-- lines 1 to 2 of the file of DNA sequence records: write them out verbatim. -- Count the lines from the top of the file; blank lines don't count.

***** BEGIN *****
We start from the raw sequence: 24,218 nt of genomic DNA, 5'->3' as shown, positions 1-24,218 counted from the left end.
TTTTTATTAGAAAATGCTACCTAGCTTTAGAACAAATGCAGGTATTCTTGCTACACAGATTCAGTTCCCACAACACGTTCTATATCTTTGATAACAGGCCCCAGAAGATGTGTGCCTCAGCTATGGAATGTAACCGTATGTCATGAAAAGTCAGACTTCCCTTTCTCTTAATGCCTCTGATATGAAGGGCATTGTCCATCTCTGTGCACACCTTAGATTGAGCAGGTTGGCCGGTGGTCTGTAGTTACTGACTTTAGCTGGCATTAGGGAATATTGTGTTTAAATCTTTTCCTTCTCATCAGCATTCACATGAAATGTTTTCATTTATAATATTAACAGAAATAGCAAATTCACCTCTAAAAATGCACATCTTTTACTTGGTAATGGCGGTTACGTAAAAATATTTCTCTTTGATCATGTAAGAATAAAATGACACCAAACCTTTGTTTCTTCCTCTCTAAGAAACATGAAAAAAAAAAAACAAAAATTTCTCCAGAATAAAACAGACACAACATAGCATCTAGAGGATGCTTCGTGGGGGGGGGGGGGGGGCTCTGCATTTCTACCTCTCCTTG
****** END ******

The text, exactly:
We start from the raw sequence: 24,218 nt of genomic DNA, 5'->3' as shown, positions 1-24,218 counted from the left end.
TTTTTATTAGAAAATGCTACCTAGCTTTAGAACAAATGCAGGTATTCTTGCTACACAGATTCAGTTCCCACAACACGTTCTATATCTTTGATAACAGGCCCCAGAAGATGTGTGCCTCAGCTATGGAATGTAACCGTATGTCATGAAAAGTCAGACTTCCCTTTCTCTTAATGCCTCTGATATGAAGGGCATTGTCCATCTCTGTGCACACCTTAGATTGAGCAGGTTGGCCGGTGGTCTGTAGTTACTGACTTTAGCTGGCATTAGGGAATATTGTGTTTAAATCTTTTCCTTCTCATCAGCATTCACATGAAATGTTTTCATTTATAATATTAACAGAAATAGCAAATTCACCTCTAAAAATGCACATCTTTTACTTGGTAATGGCGGTTACGTAAAAATATTTCTCTTTGATCATGTAAGAATAAAATGACACCAAACCTTTGTTTCTTCCTCTCTAAGAAACATGAAAAAAAAAAAACAAAAATTTCTCCAGAATAAAACAGACACAACATAGCATCTAGAGGATGCTTCGTGGGGGGGGGGGGGGGGCTCTGCATTTCTACCTCTCCTTG